Corn Syrup and High-Fructose Corn Syrup Are Not Synonymous
Corn syrup is made by enzymatically treating corn starch to convert much of its starch into sugars. High-fructose corn syrup is made by treating corn syrup with another enzyme to increase its fructose content. Corn syrup is a clear, viscous liquid that you can buy in the baking aisle in grocery stores, while high-fructose corn syrup is something only food manufacturers can get their hands on. In other words, corn syrup and high-fructose corn syrup are not the same thing.
Fact one: The two simplest and most common sugars (in nature and in the foods we eat) are glucose and fructose.
Glucose—also known as dextrose—is the source of energy for all living cells. Plants make glucose during photosynthesis and convert it to any number of more complex carbohydrate-based molecules: other types of sugars, starches, cellulose, and many more. When we consume starches and sugars, they get broken down by enzymes back into glucose so that our cells can use it (or store it for later use).
Fructose has a chemical structure very close to that of glucose but with a slightly different arrangement of atoms.
(Table, or granulated, sugar is sucrose. Sucrose is a molecule made from one unit of glucose linked to one unit of fructose.)
Sugars vary widely in their perceived sweetness level. Since table sugar is the most well-known sugar, the sweetness levels of other sugars are typically ranked in comparison with it. Glucose is 30 percent less sweet than table sugar, and fructose is 20 percent sweeter than table sugar. Corn syrup is mainly glucose, along with water and other longer-chain sugars; it is about 50 percent as sweet as table sugar. As its name suggests, much of the sugar in high-fructose corn syrup is fructose; its sweetness level is on par with table sugar.
Why Frutose is Widely Used
The reason so many processed foods and soft drinks now contain high-fructose corn syrup is that it is—thanks to government subsidies to the U.S. corn industry—much cheaper than table sugar.
High-fructose corn syrup has stirred up controversy over whether it is worse for our health than other sweeteners. But if you are going to cook with sugar at all, there is no reason to avoid plain old non-high-fructose corn syrup as one of your options. And corn syrup has a number of unique properties that sometimes make it the best choice of sweeteners.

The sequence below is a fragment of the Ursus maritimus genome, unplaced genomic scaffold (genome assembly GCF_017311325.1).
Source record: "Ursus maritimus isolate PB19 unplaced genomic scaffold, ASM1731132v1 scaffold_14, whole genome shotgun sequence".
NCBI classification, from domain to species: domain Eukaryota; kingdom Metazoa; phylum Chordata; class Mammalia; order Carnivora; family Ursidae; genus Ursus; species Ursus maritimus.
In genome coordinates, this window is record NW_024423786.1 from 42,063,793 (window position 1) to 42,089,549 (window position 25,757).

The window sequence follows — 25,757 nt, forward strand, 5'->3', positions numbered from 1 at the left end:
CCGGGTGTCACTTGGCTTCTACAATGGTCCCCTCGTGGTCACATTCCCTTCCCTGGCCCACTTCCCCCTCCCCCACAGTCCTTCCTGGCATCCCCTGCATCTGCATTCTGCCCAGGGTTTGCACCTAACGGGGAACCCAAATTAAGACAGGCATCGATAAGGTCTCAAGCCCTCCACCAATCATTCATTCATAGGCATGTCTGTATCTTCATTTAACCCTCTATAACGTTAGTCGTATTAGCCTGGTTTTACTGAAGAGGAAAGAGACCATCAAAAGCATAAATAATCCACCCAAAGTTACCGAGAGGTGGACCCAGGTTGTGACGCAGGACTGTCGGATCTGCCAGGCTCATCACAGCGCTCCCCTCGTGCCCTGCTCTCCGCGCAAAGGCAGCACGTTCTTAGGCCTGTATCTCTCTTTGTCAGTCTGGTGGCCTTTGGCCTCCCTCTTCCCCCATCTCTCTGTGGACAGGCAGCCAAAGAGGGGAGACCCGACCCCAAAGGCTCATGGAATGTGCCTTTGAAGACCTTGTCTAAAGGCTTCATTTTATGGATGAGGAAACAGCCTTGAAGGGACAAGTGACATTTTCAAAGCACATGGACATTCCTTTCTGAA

The secret behind corn syrup’s utility has to do with those longer-chain sugars it contains. These flexible, intermediate-length carbohydrates—halfway between a starch and a sugar—tangle up with one another, lending it that exceptionally viscous, molasses-like consistency. They also do interesting things when you mix corn syrup with other ingredients.
For one, they prevent crystallization of sugars. These special carbohydrates impede the movement of sugar molecules in the mixture, so they cannot link up and crystallize. That’s why corn syrup is the perfect sweetener for the fillings in Pecan Pie, Sticky Buns, and Caramel Sauce. Corn syrup is also a secret weapon when making ganache. It helps the chocolate to remain smooth, glossy, and pliable in Boston Crème Pie, Chocolate Frosting, and Chocolate Truffles.
Corn syrup also minimizes the crystallization of water in frozen desserts to keep them smooth and creamy (for the same reason: The water molecules can’t find each other easily, so the ice crystals that form remain small). That’s why you should use corn syrup in our in Vanilla Ice Cream, Frozen Yogurt, and Raspberry Sorbet recipes (among many others).
And corn syrup’s usefulness extends beyond sweet applications. It’s a great substitute for sugar in savory dishes when you want a viscous consistency without cloying sweetness. That’s why we use it in the glazes for Orange-Honey Glazed chicken Thighs and Grilled Glazed chicken Breasts.